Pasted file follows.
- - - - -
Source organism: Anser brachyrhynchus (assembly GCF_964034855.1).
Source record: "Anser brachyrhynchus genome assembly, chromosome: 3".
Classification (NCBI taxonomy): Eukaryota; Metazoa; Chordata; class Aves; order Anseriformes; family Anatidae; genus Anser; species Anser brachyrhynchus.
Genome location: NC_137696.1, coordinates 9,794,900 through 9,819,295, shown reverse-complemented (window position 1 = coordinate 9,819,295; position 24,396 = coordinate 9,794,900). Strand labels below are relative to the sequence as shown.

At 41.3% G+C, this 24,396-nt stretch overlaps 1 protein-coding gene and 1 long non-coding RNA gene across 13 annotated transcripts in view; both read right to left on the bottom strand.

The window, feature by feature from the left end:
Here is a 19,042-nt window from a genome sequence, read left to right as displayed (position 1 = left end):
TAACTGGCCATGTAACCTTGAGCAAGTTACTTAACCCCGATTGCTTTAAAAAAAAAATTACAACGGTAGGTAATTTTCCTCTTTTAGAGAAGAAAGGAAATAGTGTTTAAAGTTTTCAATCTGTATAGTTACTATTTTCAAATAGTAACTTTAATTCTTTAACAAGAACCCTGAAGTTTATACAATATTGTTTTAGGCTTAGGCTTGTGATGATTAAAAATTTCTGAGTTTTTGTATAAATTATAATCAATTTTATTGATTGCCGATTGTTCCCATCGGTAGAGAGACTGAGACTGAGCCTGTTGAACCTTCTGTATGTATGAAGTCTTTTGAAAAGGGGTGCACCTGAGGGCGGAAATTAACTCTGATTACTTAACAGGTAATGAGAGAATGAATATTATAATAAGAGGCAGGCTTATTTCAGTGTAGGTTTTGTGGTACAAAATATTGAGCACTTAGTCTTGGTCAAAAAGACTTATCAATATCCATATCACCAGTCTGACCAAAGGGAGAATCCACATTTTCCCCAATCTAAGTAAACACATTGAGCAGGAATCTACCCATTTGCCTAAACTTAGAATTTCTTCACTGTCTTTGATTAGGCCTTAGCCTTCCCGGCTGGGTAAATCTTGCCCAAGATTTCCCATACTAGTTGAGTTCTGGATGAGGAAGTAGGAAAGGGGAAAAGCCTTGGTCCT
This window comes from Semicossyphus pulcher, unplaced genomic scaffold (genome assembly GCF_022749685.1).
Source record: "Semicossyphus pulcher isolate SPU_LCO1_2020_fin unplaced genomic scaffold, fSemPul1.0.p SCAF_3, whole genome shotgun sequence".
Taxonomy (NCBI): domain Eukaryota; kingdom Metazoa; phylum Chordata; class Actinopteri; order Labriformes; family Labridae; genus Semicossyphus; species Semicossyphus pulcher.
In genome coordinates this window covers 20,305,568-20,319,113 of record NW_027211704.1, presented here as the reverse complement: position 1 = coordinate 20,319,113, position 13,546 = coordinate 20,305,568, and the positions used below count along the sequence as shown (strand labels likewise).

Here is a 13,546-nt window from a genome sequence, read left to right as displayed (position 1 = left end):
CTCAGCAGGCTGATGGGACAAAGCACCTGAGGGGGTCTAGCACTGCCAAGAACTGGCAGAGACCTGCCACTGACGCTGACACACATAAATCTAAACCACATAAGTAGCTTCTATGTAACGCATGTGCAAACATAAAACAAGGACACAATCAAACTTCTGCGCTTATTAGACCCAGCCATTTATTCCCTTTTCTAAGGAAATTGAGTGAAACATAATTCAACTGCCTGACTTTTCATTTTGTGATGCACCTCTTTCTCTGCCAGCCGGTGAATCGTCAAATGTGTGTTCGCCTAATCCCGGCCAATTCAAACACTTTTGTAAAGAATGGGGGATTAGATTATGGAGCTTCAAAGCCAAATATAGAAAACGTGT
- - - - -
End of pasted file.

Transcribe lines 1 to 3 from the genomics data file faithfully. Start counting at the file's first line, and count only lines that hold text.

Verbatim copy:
Source organism: Anser brachyrhynchus (assembly GCF_964034855.1).
Source record: "Anser brachyrhynchus genome assembly, chromosome: 3".
Classification (NCBI taxonomy): Eukaryota; Metazoa; Chordata; class Aves; order Anseriformes; family Anatidae; genus Anser; species Anser brachyrhynchus.